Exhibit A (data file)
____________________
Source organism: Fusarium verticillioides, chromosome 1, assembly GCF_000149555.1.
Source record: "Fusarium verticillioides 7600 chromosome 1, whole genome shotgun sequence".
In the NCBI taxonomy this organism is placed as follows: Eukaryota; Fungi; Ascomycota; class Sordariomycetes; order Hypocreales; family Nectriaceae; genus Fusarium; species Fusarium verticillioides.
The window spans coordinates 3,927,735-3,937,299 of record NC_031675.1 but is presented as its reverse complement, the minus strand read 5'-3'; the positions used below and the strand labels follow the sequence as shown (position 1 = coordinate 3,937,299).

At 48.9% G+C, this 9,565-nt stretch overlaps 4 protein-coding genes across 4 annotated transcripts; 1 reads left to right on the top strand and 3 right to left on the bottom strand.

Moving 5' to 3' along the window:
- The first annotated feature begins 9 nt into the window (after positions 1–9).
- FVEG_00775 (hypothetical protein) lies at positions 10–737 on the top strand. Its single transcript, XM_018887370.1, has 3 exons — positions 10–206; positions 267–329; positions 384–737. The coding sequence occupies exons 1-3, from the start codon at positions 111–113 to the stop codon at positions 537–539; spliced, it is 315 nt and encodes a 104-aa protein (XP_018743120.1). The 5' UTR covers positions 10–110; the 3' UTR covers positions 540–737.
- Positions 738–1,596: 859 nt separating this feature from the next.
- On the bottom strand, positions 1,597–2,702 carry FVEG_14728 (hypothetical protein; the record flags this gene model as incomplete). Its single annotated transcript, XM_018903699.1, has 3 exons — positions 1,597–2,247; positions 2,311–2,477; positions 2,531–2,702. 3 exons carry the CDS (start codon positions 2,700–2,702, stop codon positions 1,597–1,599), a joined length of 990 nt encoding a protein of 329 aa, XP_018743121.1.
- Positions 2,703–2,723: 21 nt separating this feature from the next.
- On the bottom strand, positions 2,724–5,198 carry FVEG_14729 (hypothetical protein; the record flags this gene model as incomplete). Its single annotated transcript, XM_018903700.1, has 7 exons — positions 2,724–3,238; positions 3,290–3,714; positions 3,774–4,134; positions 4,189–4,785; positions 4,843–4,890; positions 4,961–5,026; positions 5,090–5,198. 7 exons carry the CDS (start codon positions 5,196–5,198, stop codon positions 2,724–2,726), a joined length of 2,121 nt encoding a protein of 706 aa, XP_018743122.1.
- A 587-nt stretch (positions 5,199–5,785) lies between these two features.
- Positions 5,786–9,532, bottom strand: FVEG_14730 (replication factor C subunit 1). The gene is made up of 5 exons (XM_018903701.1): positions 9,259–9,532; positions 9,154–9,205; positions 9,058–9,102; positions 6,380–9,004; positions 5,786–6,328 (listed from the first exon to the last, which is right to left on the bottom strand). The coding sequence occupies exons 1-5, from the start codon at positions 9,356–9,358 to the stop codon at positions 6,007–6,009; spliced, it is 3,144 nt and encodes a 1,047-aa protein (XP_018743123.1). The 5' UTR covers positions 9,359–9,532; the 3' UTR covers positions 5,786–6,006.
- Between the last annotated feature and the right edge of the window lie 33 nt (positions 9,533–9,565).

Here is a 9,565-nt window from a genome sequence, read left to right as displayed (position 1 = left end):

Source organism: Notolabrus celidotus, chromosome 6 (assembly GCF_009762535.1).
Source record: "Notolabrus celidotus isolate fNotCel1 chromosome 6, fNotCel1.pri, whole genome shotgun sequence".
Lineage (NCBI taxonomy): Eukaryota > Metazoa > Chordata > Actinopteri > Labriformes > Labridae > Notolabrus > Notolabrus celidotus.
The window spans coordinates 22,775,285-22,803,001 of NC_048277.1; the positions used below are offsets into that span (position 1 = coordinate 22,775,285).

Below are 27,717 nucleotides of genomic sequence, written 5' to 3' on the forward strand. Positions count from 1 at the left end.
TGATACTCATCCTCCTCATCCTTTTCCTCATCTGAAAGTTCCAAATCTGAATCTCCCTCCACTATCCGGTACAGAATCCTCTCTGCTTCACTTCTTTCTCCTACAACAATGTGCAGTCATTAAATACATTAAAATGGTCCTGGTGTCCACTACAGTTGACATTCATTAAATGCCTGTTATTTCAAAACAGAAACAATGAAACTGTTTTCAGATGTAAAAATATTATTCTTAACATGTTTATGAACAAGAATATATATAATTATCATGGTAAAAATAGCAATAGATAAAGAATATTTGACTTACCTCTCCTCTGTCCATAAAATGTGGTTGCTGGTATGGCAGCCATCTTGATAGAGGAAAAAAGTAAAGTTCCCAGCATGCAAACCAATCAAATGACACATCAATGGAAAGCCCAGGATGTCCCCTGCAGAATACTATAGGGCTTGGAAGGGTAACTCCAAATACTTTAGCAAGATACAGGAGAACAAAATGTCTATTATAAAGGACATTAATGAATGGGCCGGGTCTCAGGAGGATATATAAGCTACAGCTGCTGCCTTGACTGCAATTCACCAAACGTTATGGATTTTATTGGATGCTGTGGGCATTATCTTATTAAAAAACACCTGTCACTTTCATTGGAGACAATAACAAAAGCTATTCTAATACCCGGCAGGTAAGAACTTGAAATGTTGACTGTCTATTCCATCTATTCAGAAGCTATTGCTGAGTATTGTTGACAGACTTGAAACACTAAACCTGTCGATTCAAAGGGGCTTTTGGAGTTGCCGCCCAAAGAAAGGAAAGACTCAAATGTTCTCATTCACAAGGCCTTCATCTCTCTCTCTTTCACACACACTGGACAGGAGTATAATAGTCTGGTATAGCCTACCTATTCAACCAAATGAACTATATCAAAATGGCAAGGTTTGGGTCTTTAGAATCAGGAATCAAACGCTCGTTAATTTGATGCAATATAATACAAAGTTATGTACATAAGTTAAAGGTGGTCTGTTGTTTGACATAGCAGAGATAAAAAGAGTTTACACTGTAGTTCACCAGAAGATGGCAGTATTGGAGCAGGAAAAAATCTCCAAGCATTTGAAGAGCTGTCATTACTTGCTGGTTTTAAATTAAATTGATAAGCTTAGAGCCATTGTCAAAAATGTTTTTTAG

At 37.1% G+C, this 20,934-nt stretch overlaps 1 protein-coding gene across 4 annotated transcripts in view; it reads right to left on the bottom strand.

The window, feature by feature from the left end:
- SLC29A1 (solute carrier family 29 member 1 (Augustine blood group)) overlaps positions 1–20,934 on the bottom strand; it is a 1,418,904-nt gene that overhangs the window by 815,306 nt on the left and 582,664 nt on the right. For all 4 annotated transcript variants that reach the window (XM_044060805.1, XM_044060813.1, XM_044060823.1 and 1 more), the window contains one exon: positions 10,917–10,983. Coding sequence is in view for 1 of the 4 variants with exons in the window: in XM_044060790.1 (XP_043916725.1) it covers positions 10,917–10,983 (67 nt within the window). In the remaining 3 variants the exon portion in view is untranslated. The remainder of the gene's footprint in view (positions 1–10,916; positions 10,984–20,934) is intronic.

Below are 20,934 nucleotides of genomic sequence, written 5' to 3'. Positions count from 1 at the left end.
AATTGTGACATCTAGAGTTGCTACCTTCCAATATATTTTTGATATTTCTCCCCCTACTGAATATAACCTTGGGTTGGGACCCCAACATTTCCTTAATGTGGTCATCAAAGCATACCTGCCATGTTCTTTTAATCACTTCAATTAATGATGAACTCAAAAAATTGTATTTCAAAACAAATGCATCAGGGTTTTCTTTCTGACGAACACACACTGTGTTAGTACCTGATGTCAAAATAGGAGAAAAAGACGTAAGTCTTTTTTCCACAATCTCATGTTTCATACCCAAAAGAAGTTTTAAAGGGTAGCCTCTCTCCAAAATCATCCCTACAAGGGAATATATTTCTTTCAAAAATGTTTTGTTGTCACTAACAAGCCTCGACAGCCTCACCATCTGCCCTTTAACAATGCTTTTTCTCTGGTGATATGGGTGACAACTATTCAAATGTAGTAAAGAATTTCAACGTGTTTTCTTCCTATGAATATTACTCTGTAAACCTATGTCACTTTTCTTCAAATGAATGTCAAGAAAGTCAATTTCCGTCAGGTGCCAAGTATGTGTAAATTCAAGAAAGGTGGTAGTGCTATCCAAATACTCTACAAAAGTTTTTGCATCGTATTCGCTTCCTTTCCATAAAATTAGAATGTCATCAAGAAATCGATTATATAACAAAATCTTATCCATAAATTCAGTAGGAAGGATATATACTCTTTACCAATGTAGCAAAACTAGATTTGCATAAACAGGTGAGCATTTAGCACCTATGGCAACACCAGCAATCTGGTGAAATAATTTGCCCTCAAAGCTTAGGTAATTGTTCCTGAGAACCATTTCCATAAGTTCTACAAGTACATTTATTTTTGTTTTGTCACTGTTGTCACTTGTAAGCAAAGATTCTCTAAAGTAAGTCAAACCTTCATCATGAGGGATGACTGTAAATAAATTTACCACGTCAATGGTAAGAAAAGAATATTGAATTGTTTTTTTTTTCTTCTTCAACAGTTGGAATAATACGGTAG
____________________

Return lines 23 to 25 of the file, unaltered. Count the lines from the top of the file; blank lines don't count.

At 37.1% G+C, this 20,934-nt stretch overlaps 1 protein-coding gene across 4 annotated transcripts in view; it reads right to left on the bottom strand.

The window, feature by feature from the left end:
- SLC29A1 (solute carrier family 29 member 1 (Augustine blood group)) overlaps positions 1–20,934 on the bottom strand; it is a 1,418,904-nt gene that overhangs the window by 815,306 nt on the left and 582,664 nt on the right. For all 4 annotated transcript variants that reach the window (XM_044060805.1, XM_044060813.1, XM_044060823.1 and 1 more), the window contains one exon: positions 10,917–10,983. Coding sequence is in view for 1 of the 4 variants with exons in the window: in XM_044060790.1 (XP_043916725.1) it covers positions 10,917–10,983 (67 nt within the window). In the remaining 3 variants the exon portion in view is untranslated. The remainder of the gene's footprint in view (positions 1–10,916; positions 10,984–20,934) is intronic.